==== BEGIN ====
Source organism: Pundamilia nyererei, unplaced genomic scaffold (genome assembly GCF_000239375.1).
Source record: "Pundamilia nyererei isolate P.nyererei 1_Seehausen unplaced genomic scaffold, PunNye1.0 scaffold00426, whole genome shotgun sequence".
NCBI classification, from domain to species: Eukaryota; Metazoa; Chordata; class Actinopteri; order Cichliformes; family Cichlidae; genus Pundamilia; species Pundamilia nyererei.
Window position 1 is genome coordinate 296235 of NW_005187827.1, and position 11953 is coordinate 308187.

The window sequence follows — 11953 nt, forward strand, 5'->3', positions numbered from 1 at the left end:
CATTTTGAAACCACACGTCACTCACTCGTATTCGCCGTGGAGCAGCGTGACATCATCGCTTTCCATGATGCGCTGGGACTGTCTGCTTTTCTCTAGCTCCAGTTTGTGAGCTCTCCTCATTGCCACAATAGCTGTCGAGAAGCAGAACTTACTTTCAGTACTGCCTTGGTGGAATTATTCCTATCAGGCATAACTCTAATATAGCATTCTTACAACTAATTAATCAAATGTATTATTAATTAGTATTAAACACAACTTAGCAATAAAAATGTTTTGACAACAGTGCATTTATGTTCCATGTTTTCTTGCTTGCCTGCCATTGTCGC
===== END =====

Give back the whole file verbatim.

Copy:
Source organism: Pundamilia nyererei, unplaced genomic scaffold (genome assembly GCF_000239375.1).
Source record: "Pundamilia nyererei isolate P.nyererei 1_Seehausen unplaced genomic scaffold, PunNye1.0 scaffold00426, whole genome shotgun sequence".
NCBI classification, from domain to species: Eukaryota; Metazoa; Chordata; class Actinopteri; order Cichliformes; family Cichlidae; genus Pundamilia; species Pundamilia nyererei.
Window position 1 is genome coordinate 296235 of NW_005187827.1, and position 11953 is coordinate 308187.

The window sequence follows — 11953 nt, forward strand, 5'->3', positions numbered from 1 at the left end:
CATTTTGAAACCACACGTCACTCACTCGTATTCGCCGTGGAGCAGCGTGACATCATCGCTTTCCATGATGCGCTGGGACTGTCTGCTTTTCTCTAGCTCCAGTTTGTGAGCTCTCCTCATTGCCACAATAGCTGTCGAGAAGCAGAACTTACTTTCAGTACTGCCTTGGTGGAATTATTCCTATCAGGCATAACTCTAATATAGCATTCTTACAACTAATTAATCAAATGTATTATTAATTAGTATTAAACACAACTTAGCAATAAAAATGTTTTGACAACAGTGCATTTATGTTCCATGTTTTCTTGCTTGCCTGCCATTGTCGC